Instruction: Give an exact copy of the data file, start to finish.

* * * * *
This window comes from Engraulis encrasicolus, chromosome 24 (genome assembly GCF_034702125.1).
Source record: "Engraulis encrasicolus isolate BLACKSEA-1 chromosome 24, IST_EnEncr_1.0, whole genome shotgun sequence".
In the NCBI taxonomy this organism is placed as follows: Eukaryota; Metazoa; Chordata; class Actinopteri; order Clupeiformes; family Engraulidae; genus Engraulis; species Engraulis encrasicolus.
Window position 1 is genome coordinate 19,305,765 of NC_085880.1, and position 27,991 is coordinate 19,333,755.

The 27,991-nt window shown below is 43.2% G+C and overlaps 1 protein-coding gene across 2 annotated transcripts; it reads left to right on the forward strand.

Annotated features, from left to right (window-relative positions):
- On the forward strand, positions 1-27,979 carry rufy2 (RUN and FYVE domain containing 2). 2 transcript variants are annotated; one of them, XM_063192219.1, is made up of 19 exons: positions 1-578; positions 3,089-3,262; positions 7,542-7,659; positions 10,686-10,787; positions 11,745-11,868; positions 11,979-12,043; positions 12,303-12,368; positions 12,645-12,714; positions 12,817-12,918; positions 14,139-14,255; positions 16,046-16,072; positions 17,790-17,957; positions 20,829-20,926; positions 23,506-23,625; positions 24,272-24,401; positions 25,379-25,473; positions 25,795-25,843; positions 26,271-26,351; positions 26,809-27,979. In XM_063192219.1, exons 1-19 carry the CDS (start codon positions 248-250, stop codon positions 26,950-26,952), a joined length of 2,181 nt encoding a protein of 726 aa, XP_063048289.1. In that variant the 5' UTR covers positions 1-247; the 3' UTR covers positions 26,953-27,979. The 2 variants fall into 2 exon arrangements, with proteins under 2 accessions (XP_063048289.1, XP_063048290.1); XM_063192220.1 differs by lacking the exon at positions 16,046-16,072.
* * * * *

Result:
This window comes from Engraulis encrasicolus, chromosome 24 (genome assembly GCF_034702125.1).
Source record: "Engraulis encrasicolus isolate BLACKSEA-1 chromosome 24, IST_EnEncr_1.0, whole genome shotgun sequence".
In the NCBI taxonomy this organism is placed as follows: Eukaryota; Metazoa; Chordata; class Actinopteri; order Clupeiformes; family Engraulidae; genus Engraulis; species Engraulis encrasicolus.
Window position 1 is genome coordinate 19,305,765 of NC_085880.1, and position 27,991 is coordinate 19,333,755.

The 27,991-nt window shown below is 43.2% G+C and overlaps 1 protein-coding gene across 2 annotated transcripts; it reads left to right on the forward strand.

Annotated features, from left to right (window-relative positions):
- On the forward strand, positions 1-27,979 carry rufy2 (RUN and FYVE domain containing 2). 2 transcript variants are annotated; one of them, XM_063192219.1, is made up of 19 exons: positions 1-578; positions 3,089-3,262; positions 7,542-7,659; positions 10,686-10,787; positions 11,745-11,868; positions 11,979-12,043; positions 12,303-12,368; positions 12,645-12,714; positions 12,817-12,918; positions 14,139-14,255; positions 16,046-16,072; positions 17,790-17,957; positions 20,829-20,926; positions 23,506-23,625; positions 24,272-24,401; positions 25,379-25,473; positions 25,795-25,843; positions 26,271-26,351; positions 26,809-27,979. In XM_063192219.1, exons 1-19 carry the CDS (start codon positions 248-250, stop codon positions 26,950-26,952), a joined length of 2,181 nt encoding a protein of 726 aa, XP_063048289.1. In that variant the 5' UTR covers positions 1-247; the 3' UTR covers positions 26,953-27,979. The 2 variants fall into 2 exon arrangements, with proteins under 2 accessions (XP_063048289.1, XP_063048290.1); XM_063192220.1 differs by lacking the exon at positions 16,046-16,072.